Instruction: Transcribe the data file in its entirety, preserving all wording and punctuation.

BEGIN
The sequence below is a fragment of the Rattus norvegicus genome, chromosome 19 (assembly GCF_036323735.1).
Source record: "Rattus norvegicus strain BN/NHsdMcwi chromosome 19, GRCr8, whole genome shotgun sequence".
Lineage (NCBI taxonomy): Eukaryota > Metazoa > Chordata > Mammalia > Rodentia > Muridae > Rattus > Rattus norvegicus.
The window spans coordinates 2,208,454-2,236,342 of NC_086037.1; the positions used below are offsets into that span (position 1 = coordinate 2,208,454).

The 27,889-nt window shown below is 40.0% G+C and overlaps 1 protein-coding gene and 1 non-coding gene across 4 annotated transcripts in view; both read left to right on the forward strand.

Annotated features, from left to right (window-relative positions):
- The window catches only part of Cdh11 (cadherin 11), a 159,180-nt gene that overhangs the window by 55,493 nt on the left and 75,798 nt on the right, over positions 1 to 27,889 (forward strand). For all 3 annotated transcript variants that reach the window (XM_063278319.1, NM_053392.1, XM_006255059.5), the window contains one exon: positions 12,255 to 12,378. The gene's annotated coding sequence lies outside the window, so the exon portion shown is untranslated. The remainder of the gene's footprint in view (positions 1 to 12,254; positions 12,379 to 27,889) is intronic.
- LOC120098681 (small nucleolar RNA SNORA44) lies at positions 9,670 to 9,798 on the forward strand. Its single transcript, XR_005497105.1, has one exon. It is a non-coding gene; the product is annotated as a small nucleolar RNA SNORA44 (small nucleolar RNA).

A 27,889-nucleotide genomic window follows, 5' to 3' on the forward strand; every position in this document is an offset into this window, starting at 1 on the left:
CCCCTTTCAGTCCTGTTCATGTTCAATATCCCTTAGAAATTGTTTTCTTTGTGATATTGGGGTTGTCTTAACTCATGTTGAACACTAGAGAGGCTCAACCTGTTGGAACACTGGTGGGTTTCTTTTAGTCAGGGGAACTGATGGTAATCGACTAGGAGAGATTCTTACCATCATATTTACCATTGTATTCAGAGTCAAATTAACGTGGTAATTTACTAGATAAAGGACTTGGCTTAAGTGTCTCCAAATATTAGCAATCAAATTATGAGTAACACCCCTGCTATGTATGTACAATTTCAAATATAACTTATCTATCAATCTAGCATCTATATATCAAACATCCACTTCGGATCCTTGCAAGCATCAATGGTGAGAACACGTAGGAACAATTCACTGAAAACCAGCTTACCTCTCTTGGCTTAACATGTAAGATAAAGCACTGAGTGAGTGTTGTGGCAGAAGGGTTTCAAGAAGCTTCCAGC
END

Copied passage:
The sequence below is a fragment of the Rattus norvegicus genome, chromosome 19 (assembly GCF_036323735.1).
Source record: "Rattus norvegicus strain BN/NHsdMcwi chromosome 19, GRCr8, whole genome shotgun sequence".
Lineage (NCBI taxonomy): Eukaryota > Metazoa > Chordata > Mammalia > Rodentia > Muridae > Rattus > Rattus norvegicus.
The window spans coordinates 2,208,454-2,236,342 of NC_086037.1; the positions used below are offsets into that span (position 1 = coordinate 2,208,454).

The 27,889-nt window shown below is 40.0% G+C and overlaps 1 protein-coding gene and 1 non-coding gene across 4 annotated transcripts in view; both read left to right on the forward strand.

Annotated features, from left to right (window-relative positions):
- The window catches only part of Cdh11 (cadherin 11), a 159,180-nt gene that overhangs the window by 55,493 nt on the left and 75,798 nt on the right, over positions 1 to 27,889 (forward strand). For all 3 annotated transcript variants that reach the window (XM_063278319.1, NM_053392.1, XM_006255059.5), the window contains one exon: positions 12,255 to 12,378. The gene's annotated coding sequence lies outside the window, so the exon portion shown is untranslated. The remainder of the gene's footprint in view (positions 1 to 12,254; positions 12,379 to 27,889) is intronic.
- LOC120098681 (small nucleolar RNA SNORA44) lies at positions 9,670 to 9,798 on the forward strand. Its single transcript, XR_005497105.1, has one exon. It is a non-coding gene; the product is annotated as a small nucleolar RNA SNORA44 (small nucleolar RNA).

A 27,889-nucleotide genomic window follows, 5' to 3' on the forward strand; every position in this document is an offset into this window, starting at 1 on the left:
CCCCTTTCAGTCCTGTTCATGTTCAATATCCCTTAGAAATTGTTTTCTTTGTGATATTGGGGTTGTCTTAACTCATGTTGAACACTAGAGAGGCTCAACCTGTTGGAACACTGGTGGGTTTCTTTTAGTCAGGGGAACTGATGGTAATCGACTAGGAGAGATTCTTACCATCATATTTACCATTGTATTCAGAGTCAAATTAACGTGGTAATTTACTAGATAAAGGACTTGGCTTAAGTGTCTCCAAATATTAGCAATCAAATTATGAGTAACACCCCTGCTATGTATGTACAATTTCAAATATAACTTATCTATCAATCTAGCATCTATATATCAAACATCCACTTCGGATCCTTGCAAGCATCAATGGTGAGAACACGTAGGAACAATTCACTGAAAACCAGCTTACCTCTCTTGGCTTAACATGTAAGATAAAGCACTGAGTGAGTGTTGTGGCAGAAGGGTTTCAAGAAGCTTCCAGC